For the first time in the travel recovery, the number of passengers screened takes a step backwards as US travel slows once again. The total number of weekly passengers screened declined for the first time since the low point of the travel crisis.
The Transportation Security Administration has been publishing daily passengers screened since the COVID-19 pandemic began. These counts show the number of passengers screened by a TSA checkpoint in the United States as as well as a comparison to the prior year same day.
The data has been especially helpful in charting the travel industry’s recovery. In fact, each and every week since daily travel reached all time lows travel counts have risen. However, for the first time in the now 13 week recovery the passengers screened have taken a step backwards.
Indeed, the weekly totals and daily average for the week fell in 13th, an ominous indicator in the face of a radical increase in COVID-19 cases. The charts below show the weekly totals and daily average for the week. As noted, the total passengers screened for the 13th week dropped to 4.655 million, down from 4.838 million the week prior. This is the first time this number has fallen since the low point of the travel crisis.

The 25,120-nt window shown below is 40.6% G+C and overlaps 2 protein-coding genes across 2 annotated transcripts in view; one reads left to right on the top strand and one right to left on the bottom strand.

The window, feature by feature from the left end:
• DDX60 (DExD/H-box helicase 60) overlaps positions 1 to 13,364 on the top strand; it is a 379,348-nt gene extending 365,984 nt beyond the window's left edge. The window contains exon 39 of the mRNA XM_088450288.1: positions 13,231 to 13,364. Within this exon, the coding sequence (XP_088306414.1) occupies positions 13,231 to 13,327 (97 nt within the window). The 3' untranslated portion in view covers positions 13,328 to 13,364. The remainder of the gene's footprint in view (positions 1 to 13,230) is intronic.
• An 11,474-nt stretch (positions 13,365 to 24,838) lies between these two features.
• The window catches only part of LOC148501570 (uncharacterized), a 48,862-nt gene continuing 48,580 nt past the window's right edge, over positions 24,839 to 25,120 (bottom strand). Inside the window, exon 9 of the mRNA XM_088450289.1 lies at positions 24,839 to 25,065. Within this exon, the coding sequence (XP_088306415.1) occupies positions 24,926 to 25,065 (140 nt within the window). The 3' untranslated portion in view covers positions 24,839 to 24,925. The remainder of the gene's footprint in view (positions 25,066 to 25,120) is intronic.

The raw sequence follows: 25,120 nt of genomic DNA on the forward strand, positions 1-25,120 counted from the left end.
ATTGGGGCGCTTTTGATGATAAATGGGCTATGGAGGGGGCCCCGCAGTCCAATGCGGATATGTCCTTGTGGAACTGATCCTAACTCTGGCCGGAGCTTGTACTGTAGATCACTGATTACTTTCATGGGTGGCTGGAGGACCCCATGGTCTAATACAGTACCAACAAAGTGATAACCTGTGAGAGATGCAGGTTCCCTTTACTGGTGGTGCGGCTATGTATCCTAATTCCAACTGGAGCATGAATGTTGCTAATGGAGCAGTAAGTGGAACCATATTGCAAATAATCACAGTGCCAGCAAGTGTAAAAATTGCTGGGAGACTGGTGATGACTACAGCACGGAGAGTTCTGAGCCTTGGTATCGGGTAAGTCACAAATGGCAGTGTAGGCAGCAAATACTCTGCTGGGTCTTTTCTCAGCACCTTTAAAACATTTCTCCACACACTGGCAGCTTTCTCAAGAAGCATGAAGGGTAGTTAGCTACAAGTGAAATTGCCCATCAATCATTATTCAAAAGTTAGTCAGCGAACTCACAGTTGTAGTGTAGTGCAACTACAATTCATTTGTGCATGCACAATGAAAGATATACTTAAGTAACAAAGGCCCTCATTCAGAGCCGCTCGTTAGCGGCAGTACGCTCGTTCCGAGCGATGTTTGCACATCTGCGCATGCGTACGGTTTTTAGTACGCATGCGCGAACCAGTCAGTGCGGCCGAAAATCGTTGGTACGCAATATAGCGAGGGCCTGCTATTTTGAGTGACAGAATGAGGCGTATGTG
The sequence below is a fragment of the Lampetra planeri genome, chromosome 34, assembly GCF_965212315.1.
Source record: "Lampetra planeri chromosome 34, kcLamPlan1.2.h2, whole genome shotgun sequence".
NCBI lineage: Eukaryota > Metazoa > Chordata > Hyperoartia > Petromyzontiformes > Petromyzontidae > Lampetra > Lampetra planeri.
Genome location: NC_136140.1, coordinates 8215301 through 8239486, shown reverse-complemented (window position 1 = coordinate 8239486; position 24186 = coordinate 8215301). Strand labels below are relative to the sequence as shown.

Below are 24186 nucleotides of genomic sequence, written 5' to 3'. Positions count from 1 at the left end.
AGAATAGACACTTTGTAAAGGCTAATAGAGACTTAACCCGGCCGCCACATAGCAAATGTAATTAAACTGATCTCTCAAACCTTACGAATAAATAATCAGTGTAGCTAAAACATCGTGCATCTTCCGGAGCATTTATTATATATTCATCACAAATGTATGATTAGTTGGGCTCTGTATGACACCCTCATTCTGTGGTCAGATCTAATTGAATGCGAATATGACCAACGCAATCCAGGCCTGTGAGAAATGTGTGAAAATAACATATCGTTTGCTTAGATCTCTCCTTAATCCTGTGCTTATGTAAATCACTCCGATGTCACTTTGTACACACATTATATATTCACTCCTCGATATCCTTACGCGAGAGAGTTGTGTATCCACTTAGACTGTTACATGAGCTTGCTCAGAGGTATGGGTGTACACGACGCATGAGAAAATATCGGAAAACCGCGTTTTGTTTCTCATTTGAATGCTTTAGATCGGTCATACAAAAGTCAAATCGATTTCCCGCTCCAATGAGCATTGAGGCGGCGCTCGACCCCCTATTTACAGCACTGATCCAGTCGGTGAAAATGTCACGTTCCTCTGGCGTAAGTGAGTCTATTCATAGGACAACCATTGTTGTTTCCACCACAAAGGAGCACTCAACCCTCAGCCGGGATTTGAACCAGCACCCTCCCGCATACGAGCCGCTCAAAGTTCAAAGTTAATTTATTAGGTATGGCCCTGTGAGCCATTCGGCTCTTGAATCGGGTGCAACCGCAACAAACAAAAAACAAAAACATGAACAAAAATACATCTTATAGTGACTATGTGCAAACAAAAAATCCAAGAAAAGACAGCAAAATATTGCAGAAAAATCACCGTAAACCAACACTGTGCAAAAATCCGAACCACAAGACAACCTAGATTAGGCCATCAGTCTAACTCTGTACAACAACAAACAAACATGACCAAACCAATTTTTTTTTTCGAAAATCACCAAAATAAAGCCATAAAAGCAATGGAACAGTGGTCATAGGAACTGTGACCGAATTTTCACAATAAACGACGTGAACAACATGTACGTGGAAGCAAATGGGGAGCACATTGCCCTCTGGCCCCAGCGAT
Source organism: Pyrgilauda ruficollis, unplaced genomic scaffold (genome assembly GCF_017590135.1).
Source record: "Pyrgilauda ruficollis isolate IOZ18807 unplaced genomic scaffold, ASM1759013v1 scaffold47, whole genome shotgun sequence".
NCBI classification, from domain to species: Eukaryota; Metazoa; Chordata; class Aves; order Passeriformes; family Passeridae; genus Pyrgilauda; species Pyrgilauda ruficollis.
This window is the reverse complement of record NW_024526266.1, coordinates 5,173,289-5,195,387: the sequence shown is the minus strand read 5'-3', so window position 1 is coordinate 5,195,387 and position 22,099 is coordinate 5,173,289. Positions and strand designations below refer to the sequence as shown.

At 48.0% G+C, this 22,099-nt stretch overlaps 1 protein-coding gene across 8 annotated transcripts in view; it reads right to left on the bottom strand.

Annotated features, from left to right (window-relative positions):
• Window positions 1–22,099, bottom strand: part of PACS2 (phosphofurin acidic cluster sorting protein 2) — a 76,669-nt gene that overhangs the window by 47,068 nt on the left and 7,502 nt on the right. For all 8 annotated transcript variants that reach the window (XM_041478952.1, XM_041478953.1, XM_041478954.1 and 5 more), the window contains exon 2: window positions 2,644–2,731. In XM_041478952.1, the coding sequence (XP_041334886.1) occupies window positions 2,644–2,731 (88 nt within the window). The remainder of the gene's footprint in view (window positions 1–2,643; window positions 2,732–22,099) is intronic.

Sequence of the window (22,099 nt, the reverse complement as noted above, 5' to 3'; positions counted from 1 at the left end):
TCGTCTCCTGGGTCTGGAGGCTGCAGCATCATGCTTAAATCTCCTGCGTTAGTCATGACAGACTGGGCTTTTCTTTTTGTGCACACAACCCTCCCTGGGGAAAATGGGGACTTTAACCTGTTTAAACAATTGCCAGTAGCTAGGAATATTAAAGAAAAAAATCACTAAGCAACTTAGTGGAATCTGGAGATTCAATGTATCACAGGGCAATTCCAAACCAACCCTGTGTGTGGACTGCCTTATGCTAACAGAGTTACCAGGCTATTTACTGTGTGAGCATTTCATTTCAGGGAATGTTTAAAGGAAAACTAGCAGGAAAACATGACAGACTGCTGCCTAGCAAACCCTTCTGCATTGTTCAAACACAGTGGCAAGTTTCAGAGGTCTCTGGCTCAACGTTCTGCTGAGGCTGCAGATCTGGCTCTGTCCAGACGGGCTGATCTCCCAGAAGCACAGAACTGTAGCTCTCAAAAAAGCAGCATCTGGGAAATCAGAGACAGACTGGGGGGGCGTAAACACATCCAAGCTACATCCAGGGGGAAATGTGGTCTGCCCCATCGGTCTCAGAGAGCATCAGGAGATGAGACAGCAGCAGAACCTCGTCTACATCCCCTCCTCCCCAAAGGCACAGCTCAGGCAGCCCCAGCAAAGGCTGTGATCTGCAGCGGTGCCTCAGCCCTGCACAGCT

- Week 0 = Sunday 4/12 – Saturday 4/18
- Week 13 = Sunday 7/12 – Saturday 7/18
Additionally, the weekly average of daily passengers screened fell to 665k from 691k. This is the first time this average has fallen since the low point of the travel crisis.
With COVID-19 cases on the rise across the United States it appears travel has been impacted once again as US travelers appear to have pulled back a bit.
It’s now been 17 days since the last highest reported travel figure from the TSA which was 764k on July 2. This marks the longest amount of days elapsed between a new high since the TSA started reporting the information. Previously, while there were some wild swings a new “high” would be hit every few days or so. Is this pull back a minor bump on the long road to recovery or indicative of something more sinister?
Many predicted daily travel would sneak back over the 1 million mark as soon as August, including our friends over at Family Flies Free:
While others predicted it might take until at least the Labor Day weekend to hit the mark.
With major airlines reporting a slowing in future booking it appears the pessimists may win this argument.